Comments

  • DfgDfg Admin
    edited July 2010
    Wow, I never heard of that before. Thanks for sharing it. I wonder if someone did a documentary on it. If this works I might be able to try it here.
  • KatzenklavierKatzenklavier Regular
    edited July 2010
    Yeah, i've been thinking of doing it too, but i'd need a zinc pipe. Copper pipe is easy to find, but idk about zinc. Glavanized would work, but not for long.
  • DaktologistDaktologist Global Moderator
    edited July 2010
    if you could find a pure magnesium rod it would work really well but finding one would be near impossible unfortunately
  • OnesanOnesan Acolyte
    edited July 2010
    if you could find a pure magnesium rod it would work really well but finding one would be near impossible unfortunately

    depending on your skills and willingness to commit crime, it should be reasonable to steal a large quantity of sacrificial anodes used in boats or propane tanks, although most are zinc so you would need to know what your looking for, and when i was young my pyromaniac of a uncle used to grind chainsaw chassis with a grinding wheel fitted with a catch bag to get magnesium powder, which eventually went into a cut in half divers tank and a match thrown in it.


    googled casting magnesium, seems quite doable, and potentially quite entertaining

    EDIT, apparently some types of thermal lance use magnesium rods to increase heat output, that might be a off the shelf part for you without all the explosion hazards of making your own rods


    From: [email protected] (Doug White)
    Newsgroups: rec.crafts.metalworking
    Subject: Re: Casting magnesium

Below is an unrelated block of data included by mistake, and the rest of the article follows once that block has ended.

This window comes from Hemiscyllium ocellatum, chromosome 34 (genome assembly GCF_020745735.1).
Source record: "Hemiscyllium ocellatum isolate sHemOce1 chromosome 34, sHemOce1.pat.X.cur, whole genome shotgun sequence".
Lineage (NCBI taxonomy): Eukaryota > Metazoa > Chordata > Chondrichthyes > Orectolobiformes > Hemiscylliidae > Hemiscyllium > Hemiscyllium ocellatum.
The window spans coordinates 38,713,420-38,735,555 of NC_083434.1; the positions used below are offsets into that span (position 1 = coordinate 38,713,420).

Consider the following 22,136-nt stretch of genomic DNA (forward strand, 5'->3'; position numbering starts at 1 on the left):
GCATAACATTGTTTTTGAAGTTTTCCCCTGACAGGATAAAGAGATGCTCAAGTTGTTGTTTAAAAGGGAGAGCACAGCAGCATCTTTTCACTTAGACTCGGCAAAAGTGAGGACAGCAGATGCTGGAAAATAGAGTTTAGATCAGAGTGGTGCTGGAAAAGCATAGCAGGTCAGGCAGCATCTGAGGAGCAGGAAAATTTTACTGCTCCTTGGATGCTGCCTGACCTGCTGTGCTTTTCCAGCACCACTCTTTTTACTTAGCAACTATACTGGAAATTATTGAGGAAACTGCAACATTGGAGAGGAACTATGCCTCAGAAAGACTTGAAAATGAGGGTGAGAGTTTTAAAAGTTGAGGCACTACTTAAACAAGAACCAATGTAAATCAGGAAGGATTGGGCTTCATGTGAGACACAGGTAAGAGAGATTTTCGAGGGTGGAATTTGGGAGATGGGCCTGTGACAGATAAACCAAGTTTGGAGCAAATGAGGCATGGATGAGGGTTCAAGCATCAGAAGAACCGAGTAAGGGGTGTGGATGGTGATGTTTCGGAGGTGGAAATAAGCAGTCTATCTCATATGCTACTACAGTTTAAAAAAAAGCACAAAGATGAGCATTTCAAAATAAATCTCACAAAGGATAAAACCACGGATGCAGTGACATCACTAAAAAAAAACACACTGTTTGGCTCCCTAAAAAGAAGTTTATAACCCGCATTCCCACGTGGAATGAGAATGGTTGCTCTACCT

Date: Wed, 11 Mar 1998 13:23:24 GMT

    In article <[email protected]>, [email protected] (Jeff DelPapa) wrote:
    >In article <[email protected]>,
    >Gary <[email protected]> wrote:
    >>Possible to cast magnesium in a home foundry?
    >>
    >>If not, how is it done commercially?
    >>
    >
    >Got a fireworks license? I have tried a lot of dumb things in my day,
    >but I draw the line at liquid magnesium. If I had some overwhelming
    >reason to try it, I would try to melt and pour in a vacuum, or at
    >least a box full of argon.
    >
    >From what I hear, casting magnesium is an inexact science, and every
    >now and then something explodes, so you have to have a foundry built
    >to take it. And even when it doesn't explode, uniformity is hard to
    >come by.
    >
    >The only use I have found to date for magneisum is as a fuse for
    >thermite. I pretty much intend to keep it that way.

    First of all, magnesium doesn't 'explode', it just burns like hell. It
    is, in a manner of speaking, possible to do this in a small foundry, but
    only if you like excitement. I've seen it done by accident in my junior
    high school. We would get our aluminum for castings from the local
    surplus yard, and one day a sizeable amount of magnesium got into the mix
    by mistake. I have no idea how much of the pot was magnesium, but once
    it melted, it caught on fire in the crucible. They managed to get the
    crucible out & pour the stuff into ingots, which cooled it down to the
    point where it would no longer burn. The intense white flames faded the
    color from the walls in that corner of the room. They used to be pale
    yellow, and until they repainted, were very white. I also seem to recall
    that the crucible was spitting little bits of flaming material during the
    process, and there were little zorch marks all over the place.
    Fortunately, no one was hurt. I don't know how much worse it might have
    been if there had only been pure magnesium in the pot. I'm assuming that
    there was at least some aluminum in there with it. The resulting ingots
    were quite light, but porous & brittle.

    Doug White
  • KatzenklavierKatzenklavier Regular
    edited July 2010
    I oddly enough have a magnesium rod.
  • FrYFrY Regular
    edited July 2010
    Reading about stuff like this makes me think cultures like egypt had battery potential.
  • KatzenklavierKatzenklavier Regular
    edited July 2010
    FrY wrote: »
    Reading about stuff like this makes me think cultures like egypt had battery potential.

    http://en.wikipedia.org/wiki/Baghdad_Battery

    Also http://foggycaco.blogspot.com/2009/11/egyptian-lightbulb.html
  • KatzenklavierKatzenklavier Regular
    edited July 2010
    It would but a plate would be better. More surface area.

    Copper and zinc plate is what you want
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